WACO — Baylor University officials responded Monday to a scathing ESPN investigative report that claimed the school turned a blind eye toward sexual assault victims in favor of the football team.

While not directly responding to the allegations in the story, part of the university's statement read:

"Responding quickly, compassionately and appropriately to allegations of interpersonal violence according to the evolving mandates of Title IX...is a priority for all universities."

The ESPN report focused on three women, all university students at the time they say they were sexually assaulted by former Baylor football player Tevin Elliot.

Their powerful first person accounts served as the backdrop, while painting a bleak picture of the university's response.

The women say the university ignored their claims, and failed to give them the support that is required by federal law. The report says the law requires a university investigation of sexual assault, but found no action was taken by Baylor.

One woman said a university official told her five other women were raped by the same football player, and officials in the football department knew about it.

That particular official, associate dean for student conduct Bethany McCraw, refuted that claim in the ESPN report.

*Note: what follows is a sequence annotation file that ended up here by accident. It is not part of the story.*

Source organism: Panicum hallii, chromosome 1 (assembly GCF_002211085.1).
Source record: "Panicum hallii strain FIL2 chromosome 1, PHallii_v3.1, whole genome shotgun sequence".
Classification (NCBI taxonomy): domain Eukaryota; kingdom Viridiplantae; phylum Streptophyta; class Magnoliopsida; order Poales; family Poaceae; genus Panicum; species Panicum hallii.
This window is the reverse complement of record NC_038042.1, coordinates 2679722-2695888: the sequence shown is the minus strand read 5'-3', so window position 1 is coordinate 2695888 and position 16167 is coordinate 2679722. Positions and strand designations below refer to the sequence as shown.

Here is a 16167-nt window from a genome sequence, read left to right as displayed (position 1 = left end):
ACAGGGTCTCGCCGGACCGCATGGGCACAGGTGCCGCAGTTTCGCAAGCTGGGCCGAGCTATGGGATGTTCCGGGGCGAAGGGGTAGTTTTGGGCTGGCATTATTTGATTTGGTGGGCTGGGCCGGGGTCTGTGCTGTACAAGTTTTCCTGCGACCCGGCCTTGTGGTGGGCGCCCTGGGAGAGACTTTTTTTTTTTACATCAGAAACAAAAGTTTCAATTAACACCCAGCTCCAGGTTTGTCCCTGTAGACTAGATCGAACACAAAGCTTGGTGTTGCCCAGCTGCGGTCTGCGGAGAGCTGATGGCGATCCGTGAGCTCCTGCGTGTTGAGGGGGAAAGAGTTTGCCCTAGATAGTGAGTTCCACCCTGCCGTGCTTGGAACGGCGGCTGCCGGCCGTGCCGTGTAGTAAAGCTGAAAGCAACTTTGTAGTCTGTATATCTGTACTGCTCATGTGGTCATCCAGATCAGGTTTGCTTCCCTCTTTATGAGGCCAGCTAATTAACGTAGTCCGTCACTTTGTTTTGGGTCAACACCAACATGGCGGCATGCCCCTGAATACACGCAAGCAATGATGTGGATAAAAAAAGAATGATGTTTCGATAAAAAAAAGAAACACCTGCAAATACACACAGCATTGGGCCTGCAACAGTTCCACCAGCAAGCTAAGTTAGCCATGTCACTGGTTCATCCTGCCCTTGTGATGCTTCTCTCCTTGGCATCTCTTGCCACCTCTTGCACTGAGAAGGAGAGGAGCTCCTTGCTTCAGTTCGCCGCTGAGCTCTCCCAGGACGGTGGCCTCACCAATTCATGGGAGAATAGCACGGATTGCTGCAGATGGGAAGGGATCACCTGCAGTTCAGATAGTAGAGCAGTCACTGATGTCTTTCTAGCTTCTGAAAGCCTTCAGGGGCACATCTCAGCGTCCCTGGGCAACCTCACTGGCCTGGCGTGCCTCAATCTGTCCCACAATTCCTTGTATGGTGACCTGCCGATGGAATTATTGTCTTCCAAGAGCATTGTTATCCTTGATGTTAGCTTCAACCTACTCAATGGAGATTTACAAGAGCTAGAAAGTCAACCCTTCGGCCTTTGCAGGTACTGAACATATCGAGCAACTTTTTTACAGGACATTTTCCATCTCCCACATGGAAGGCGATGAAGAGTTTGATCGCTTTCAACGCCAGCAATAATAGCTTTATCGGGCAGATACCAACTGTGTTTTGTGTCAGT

Also included in the report: The mother of one of the victims said she called the school to report her daughter had been raped, but she was told, "If a plane falls on your daughter, there is nothing we can do to help."

Elliot was convicted in 2012 for sexually assaulting one of the women, and is currently serving a 20-year sentence in a state prison.

Another former Baylor player, Sam Ukwauchu, was convicted on a sexual assault charge in August and sentenced to 180 days in jail and 10 years' probation.

Meanwhile on campus Monday, students reacted to the report with shock, disbelief, and even fear.

"I just thought it was really scary, because since Baylor is a Christian campus, you don't expect sexual assault cases that often... especially to be covered up, " said Baylor sophomore Marissa Bentivengo.

Other students wrestled with the possibility of their institution being guilty of covering up such horrible acts to save face.

"I hope not, but at the same time... I don't know," said freshman Caroline Dobbs. "The Baylor that I know, I don't think they would... but I don't really know."

Other students said say there will be much more concerned with the fallout if the allegations prove to be true.